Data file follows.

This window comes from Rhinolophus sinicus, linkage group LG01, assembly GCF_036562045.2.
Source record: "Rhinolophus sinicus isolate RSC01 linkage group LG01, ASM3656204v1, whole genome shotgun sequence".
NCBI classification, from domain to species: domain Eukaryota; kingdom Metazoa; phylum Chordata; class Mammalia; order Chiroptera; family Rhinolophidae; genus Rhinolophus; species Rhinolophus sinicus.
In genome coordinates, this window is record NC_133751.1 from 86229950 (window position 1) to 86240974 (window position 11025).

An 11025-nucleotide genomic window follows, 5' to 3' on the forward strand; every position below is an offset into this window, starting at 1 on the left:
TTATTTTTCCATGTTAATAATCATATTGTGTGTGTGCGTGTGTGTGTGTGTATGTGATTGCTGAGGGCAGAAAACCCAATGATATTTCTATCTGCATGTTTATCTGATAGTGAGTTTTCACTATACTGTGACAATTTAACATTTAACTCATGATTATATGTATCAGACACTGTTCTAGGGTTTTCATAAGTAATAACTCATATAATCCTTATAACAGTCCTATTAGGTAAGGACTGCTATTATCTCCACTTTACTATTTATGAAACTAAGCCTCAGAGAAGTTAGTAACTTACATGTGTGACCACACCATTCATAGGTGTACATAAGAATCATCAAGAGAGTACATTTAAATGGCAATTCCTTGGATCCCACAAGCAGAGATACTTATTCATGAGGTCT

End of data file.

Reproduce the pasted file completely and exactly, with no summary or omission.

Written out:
This window comes from Rhinolophus sinicus, linkage group LG01, assembly GCF_036562045.2.
Source record: "Rhinolophus sinicus isolate RSC01 linkage group LG01, ASM3656204v1, whole genome shotgun sequence".
NCBI classification, from domain to species: domain Eukaryota; kingdom Metazoa; phylum Chordata; class Mammalia; order Chiroptera; family Rhinolophidae; genus Rhinolophus; species Rhinolophus sinicus.
In genome coordinates, this window is record NC_133751.1 from 86229950 (window position 1) to 86240974 (window position 11025).

An 11025-nucleotide genomic window follows, 5' to 3' on the forward strand; every position below is an offset into this window, starting at 1 on the left:
TTATTTTTCCATGTTAATAATCATATTGTGTGTGTGCGTGTGTGTGTGTGTATGTGATTGCTGAGGGCAGAAAACCCAATGATATTTCTATCTGCATGTTTATCTGATAGTGAGTTTTCACTATACTGTGACAATTTAACATTTAACTCATGATTATATGTATCAGACACTGTTCTAGGGTTTTCATAAGTAATAACTCATATAATCCTTATAACAGTCCTATTAGGTAAGGACTGCTATTATCTCCACTTTACTATTTATGAAACTAAGCCTCAGAGAAGTTAGTAACTTACATGTGTGACCACACCATTCATAGGTGTACATAAGAATCATCAAGAGAGTACATTTAAATGGCAATTCCTTGGATCCCACAAGCAGAGATACTTATTCATGAGGTCT